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I'm rendering a scene with WPF 3D by making a MeshGeometry3D and adding vertices and normals to it. Everything looks good in the rendered scene (lights are there, material looks fine), but where mesh triangles overlap, the triangle closer to the camera is not necessarily rendered on top. It looks like they're being drawn in a random order. Is there any way I can ensure that the mesh triangles are rendered in the "correct" order?

Just in case it helps, here's my XAML:

                <AmbientLight Color="#FF5A5A5A" />
                <GeometryModel3D x:Name="geometryModel">
                         <DiffuseMaterial Brush="DarkRed"/>

and in code, I'm generating the mesh something like this:

var mesh = new MeshGeometry3D();

foreach (var item in objectsToTriangulate) {
    var triangles = item.Triangulate();
    foreach (var triangle in triangles) {

geometryModel.Geometry = mesh;

EDIT: None of the triangles intersect (except at the edges), and sometimes the triangle that appears on top is actually WAY behind the other one, so I don't think it's an ambiguity with the 3D sorting of the triangles, as Ray Burns has suggested.

The other behavior that I've noticed is that the order the triangles are rendered does not seem to change as I move around the scene. I.e. if I view a problem area from the other side, the triangles are rendered in the same, now "correct", order.

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1 Answer 1

up vote 5 down vote accepted

In WPF, as in most 3D systems, a simplifying assumption is made that any given triangle is assumed to lie entirely in front of or entirely behind any other given triangle. But in fact this is not necessarily always the case. Specifically, if two triangles intersect along their interiors (not just at their edges) and are not viewed along their intesection line, an accurate rendering would paint each triangle front for part of the viewport.

Because of this assumption, 3D engines sort triangles by considering he entire triangle to be a certain distance from the camera. It may choose the triangle's nearest corner, the furthest corner, average the corners, or use some other algorithm but in the end it selects a representative point for computing Z Order.

My guess is that your triangles are structured in a way that the representative point is uses for computing Z Order is causing them to display in an unexpected order.


From the information you provide in your edit, I can see that my first guess was wrong. I'll leave it in case it is useful to someone else, and give a few more ideas I've had. Hopefully someone else can chime in here. I've never had this kind of depth problem myself so these are all just educated guesses.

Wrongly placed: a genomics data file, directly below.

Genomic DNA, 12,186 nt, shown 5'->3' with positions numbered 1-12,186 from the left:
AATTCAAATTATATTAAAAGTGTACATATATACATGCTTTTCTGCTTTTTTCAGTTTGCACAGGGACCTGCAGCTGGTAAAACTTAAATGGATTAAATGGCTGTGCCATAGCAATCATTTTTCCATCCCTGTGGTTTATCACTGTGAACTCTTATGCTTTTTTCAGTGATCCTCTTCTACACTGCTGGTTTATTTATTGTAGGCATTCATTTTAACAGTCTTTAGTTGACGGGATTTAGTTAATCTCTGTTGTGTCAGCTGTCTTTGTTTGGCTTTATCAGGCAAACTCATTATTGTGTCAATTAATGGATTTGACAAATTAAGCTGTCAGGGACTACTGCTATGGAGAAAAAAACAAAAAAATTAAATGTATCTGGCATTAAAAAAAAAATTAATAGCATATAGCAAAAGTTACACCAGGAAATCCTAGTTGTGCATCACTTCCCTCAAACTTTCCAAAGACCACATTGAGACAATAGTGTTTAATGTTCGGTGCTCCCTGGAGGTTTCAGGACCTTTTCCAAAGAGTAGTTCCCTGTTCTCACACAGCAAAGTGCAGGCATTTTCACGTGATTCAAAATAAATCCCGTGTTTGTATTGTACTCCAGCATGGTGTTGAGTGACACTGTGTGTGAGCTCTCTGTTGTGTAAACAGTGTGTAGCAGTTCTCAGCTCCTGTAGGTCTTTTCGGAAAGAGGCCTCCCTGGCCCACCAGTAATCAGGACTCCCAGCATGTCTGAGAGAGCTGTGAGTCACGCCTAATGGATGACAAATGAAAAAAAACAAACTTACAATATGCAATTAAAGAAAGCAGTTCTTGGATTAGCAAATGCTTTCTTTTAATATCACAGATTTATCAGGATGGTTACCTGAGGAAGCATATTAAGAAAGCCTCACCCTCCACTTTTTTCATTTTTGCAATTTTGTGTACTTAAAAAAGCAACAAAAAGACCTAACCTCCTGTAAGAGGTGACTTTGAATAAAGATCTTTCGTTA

Here are my ideas:

  1. It may be that your BackMaterial is not set or transparent, causing you to see only triangles whose winding order is clockwise from your perspective. Depending on your actual mesh, the missing invisible triangles could make it appear that the ones in the rear are overlapping them when in actual fact they are simply visible through them. This could also happen if your Material was not set or was transparent.

  2. Something is clearly determining the order the triangles are displayed in. Could it be the order from your TriangleIndices array? If you randomly reorder the TriangleIndices array (in sets of three of course) without making any other changes, does it change the display? If so, you've learned something about the problem and perhaps found a workaround (if it is using TriangleIndices order, you could do the sorting yourself).

  3. If you are using ProjectionCamera or OrthoGraphicCamera, are the NearPlaneDistance and FarPlaneDistance set appropriately? A wrong NearPlaneDistance especially could make triangles closer to you invisible, making it appear that triangles further away are actually being drawn on top. Wrong distances could also affect the granularity of the depth buffer, which could give you the effect you are experiencing.

  4. Is your model extremely large or extremely small? If you scale the model and the camera position, does it make a difference? Depth buffers are generally 32 bit integers, so it is possible in extremely tiny models to have two triangles round off to the same depth buffer value. This would also cause the effect you describe.

  5. It may be that you are encountering a bug. You can try some changes to see if they affect the problem, for example you might try software-only rendering, different lighting types (diffuse vs specular, etc), different camera types, a graphics card from a different vendor, etc.

I hope some of these ideas help.

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Thanks for the help. I don't think this is the issue, as I've explained in an edit to the question. Any more thoughts? About your side note: I'm aware of the ability to specify unique vertices and then call TriangleIndices.Add(...), but I haven't done this because I want all of my mesh facets to have their own Normals (generally I'm rendering items with flat surfaces and I don't want a smooth mesh). Is it bad to have duplicate vertices, or is there nothing to be done, given my desire for different normals? –  Henry Jackson Jan 26 '10 at 2:05
I took out the comment about sharing vertices, since you are right about needing separate vertices if you want to control the normals. I also added several other ideas I had. Hopefully someone else will chime in here as well. –  Ray Burns Jan 26 '10 at 8:42
Well, #3 was it! I had my NearPlaneDistance set to 0, and I guess that makes WPF more casual with the depth buffer. Setting it to 0.5 makes everything look good. Thanks so much for all the help! –  Henry Jackson Jan 26 '10 at 14:08

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